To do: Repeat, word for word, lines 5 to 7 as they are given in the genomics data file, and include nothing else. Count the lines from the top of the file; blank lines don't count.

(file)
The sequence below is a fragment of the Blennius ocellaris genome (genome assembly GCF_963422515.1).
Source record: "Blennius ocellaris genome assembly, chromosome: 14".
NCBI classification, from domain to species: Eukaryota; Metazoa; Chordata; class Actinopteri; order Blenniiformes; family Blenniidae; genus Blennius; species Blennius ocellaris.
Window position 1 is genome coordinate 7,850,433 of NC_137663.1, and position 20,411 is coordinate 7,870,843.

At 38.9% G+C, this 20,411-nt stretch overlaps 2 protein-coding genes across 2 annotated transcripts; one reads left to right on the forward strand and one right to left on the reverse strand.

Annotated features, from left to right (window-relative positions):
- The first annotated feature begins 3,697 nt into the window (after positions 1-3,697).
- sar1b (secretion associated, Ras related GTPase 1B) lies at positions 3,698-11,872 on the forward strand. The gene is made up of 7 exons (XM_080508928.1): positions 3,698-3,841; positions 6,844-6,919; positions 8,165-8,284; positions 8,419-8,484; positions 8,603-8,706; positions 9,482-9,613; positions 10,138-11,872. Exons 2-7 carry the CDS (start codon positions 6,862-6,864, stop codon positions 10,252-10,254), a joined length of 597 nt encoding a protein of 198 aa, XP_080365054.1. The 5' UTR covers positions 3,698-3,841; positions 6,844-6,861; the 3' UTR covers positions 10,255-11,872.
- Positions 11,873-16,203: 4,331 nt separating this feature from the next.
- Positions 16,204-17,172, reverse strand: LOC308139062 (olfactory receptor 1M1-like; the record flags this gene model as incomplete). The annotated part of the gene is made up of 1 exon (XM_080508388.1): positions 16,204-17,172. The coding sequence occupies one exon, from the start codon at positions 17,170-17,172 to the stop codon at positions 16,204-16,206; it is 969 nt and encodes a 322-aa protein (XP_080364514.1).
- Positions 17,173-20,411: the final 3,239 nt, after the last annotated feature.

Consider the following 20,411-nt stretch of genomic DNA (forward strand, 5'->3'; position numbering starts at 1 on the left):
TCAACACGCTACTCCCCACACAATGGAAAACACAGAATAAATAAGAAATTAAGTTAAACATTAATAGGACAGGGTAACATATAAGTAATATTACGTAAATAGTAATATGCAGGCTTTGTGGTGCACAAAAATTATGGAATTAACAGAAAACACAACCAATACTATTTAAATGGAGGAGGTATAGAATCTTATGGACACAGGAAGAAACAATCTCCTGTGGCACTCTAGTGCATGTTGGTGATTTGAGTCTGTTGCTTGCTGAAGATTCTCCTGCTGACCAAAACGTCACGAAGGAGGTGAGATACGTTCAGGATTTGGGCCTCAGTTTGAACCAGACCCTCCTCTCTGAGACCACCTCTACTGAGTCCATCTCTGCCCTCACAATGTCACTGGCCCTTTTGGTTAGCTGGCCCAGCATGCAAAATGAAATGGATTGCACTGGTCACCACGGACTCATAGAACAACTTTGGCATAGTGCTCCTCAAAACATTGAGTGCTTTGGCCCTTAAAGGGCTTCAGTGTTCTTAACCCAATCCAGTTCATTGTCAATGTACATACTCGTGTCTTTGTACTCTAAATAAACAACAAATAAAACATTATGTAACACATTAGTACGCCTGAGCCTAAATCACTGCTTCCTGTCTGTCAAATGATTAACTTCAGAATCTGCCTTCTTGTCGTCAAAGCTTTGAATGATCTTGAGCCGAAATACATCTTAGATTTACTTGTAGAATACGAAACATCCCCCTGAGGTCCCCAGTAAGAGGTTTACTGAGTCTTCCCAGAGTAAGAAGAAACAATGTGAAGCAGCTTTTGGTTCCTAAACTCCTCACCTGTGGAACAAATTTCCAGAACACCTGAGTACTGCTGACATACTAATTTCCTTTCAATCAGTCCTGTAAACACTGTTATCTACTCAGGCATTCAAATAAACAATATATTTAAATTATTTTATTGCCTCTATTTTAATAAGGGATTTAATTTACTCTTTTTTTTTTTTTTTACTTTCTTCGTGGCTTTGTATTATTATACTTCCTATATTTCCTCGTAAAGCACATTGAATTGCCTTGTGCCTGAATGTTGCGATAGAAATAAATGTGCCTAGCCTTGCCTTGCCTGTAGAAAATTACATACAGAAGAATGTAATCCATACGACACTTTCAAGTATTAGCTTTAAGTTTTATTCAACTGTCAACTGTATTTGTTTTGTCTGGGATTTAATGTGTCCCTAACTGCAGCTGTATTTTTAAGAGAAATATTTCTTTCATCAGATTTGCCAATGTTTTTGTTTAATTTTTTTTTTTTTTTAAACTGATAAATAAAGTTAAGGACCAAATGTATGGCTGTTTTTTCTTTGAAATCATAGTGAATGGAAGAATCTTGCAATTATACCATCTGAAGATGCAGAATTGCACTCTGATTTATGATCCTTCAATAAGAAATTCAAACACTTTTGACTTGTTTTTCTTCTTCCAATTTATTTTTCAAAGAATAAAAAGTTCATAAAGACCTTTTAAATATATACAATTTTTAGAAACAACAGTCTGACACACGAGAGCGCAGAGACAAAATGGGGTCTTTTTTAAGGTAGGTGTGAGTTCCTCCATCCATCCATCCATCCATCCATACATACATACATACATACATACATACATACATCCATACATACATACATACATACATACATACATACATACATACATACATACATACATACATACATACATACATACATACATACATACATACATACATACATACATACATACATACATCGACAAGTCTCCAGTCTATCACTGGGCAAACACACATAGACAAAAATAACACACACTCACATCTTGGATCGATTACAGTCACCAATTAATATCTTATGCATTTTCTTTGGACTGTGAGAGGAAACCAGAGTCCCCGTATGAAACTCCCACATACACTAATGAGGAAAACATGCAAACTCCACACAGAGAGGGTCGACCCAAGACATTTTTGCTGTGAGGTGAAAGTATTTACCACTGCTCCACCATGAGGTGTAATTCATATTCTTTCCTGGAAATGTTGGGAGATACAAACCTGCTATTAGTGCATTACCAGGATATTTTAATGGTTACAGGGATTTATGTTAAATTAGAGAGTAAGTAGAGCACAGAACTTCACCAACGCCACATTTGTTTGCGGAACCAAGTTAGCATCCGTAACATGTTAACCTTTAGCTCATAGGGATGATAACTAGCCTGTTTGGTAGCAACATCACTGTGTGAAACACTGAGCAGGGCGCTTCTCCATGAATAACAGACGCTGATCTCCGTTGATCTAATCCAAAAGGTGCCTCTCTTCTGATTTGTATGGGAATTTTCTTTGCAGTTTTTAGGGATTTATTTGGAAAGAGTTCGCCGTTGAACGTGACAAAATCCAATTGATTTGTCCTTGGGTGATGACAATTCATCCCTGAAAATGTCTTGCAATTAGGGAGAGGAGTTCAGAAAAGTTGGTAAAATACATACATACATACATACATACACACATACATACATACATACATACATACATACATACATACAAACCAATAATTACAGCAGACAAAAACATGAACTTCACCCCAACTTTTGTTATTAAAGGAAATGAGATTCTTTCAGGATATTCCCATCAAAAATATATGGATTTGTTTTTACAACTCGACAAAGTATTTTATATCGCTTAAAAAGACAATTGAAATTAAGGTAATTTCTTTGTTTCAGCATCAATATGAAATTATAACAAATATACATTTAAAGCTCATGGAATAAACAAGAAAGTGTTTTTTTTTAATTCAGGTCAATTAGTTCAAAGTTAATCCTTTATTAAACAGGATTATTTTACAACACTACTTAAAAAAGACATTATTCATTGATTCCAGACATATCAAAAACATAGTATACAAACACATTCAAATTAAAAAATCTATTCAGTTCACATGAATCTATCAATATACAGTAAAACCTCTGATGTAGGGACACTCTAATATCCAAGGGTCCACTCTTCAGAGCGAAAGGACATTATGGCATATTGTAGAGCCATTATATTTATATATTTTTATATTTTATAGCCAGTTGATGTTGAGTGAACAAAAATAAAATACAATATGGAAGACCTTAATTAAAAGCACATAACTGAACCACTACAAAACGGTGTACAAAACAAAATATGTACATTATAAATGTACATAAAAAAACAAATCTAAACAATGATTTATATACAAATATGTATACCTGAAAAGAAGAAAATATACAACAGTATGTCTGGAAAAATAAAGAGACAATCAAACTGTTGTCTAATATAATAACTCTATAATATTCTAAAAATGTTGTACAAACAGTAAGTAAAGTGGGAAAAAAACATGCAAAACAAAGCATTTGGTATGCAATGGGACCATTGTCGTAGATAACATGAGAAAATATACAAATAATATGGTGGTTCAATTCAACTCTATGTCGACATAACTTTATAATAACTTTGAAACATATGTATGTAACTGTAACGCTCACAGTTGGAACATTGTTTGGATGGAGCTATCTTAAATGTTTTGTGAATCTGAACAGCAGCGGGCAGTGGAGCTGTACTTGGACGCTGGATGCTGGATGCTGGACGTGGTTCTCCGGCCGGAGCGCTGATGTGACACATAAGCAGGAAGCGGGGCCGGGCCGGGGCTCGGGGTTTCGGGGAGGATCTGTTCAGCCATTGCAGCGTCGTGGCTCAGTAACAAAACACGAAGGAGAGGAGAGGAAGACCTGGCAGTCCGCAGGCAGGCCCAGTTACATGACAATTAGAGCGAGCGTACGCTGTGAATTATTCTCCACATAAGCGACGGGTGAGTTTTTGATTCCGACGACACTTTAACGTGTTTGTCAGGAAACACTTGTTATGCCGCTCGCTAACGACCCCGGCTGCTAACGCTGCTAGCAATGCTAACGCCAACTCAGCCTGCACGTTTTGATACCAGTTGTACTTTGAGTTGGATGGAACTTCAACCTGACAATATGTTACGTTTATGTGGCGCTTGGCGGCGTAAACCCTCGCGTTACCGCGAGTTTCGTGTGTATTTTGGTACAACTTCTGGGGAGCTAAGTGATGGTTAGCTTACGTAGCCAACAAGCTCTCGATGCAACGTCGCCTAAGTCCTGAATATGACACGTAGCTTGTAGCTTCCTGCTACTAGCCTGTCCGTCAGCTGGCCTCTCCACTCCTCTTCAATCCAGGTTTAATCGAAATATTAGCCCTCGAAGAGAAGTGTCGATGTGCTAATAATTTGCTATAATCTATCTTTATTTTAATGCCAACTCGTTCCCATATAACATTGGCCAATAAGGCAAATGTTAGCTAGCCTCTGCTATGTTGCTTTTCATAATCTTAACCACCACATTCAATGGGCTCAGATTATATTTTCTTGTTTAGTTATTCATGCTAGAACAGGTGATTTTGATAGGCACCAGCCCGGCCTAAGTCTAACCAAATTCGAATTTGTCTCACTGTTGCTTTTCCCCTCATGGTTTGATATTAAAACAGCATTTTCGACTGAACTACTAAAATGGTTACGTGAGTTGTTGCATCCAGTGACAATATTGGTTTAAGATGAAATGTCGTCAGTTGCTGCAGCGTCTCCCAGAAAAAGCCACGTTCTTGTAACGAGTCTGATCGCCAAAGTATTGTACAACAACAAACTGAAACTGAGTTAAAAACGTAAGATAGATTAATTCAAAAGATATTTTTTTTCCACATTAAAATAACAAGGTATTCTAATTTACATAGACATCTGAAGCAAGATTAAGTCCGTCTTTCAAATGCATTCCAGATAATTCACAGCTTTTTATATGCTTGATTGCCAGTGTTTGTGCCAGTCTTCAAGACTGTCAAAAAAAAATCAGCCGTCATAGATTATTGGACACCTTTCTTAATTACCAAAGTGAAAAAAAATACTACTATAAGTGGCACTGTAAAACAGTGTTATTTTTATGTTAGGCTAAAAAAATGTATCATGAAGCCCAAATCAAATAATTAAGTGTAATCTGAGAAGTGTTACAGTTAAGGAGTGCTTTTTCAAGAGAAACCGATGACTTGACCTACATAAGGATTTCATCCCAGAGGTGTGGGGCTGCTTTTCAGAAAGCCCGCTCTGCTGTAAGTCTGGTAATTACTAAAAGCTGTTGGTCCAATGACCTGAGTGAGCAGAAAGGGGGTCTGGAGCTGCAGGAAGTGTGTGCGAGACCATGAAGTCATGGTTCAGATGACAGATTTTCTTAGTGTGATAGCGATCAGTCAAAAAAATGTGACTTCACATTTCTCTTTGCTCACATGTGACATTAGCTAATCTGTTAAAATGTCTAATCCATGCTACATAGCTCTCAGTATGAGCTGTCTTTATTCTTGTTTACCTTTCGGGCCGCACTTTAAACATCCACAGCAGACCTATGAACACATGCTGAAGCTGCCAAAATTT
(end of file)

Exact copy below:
At 38.9% G+C, this 20,411-nt stretch overlaps 2 protein-coding genes across 2 annotated transcripts; one reads left to right on the forward strand and one right to left on the reverse strand.

Annotated features, from left to right (window-relative positions):
- The first annotated feature begins 3,697 nt into the window (after positions 1-3,697).